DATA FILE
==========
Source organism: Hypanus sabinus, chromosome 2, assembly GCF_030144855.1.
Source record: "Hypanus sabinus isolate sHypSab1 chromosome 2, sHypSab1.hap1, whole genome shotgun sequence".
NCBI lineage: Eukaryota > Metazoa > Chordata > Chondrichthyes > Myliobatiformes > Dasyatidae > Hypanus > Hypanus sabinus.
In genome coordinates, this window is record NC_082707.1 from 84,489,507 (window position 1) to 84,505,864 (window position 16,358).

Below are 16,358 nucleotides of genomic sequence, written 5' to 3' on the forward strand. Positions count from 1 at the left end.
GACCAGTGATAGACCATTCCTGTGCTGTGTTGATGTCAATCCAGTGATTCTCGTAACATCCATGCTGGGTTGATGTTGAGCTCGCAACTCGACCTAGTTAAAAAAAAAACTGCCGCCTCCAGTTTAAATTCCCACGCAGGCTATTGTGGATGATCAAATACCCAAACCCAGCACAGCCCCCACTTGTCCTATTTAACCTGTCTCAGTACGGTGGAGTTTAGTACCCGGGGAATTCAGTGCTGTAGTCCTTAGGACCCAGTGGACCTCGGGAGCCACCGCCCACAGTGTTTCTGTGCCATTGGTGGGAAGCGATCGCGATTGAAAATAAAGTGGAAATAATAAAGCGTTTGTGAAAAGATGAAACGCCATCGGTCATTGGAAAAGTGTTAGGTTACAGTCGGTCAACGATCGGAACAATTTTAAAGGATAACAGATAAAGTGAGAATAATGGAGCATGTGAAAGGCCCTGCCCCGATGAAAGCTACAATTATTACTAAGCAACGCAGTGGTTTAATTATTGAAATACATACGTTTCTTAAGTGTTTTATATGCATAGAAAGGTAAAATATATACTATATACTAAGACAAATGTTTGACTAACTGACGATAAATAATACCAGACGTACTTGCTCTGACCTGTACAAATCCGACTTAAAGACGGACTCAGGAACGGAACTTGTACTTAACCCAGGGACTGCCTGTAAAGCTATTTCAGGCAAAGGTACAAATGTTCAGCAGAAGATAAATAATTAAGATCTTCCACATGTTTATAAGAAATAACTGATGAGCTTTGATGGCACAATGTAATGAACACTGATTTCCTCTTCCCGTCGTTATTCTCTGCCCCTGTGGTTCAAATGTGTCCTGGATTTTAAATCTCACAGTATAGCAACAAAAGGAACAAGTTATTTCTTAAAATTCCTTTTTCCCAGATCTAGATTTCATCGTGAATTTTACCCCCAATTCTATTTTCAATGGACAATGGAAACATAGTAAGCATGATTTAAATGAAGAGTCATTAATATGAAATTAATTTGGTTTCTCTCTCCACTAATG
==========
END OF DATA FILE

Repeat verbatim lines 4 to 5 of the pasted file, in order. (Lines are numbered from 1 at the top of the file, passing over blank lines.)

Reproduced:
In genome coordinates, this window is record NC_082707.1 from 84,489,507 (window position 1) to 84,505,864 (window position 16,358).

Below are 16,358 nucleotides of genomic sequence, written 5' to 3' on the forward strand. Positions count from 1 at the left end.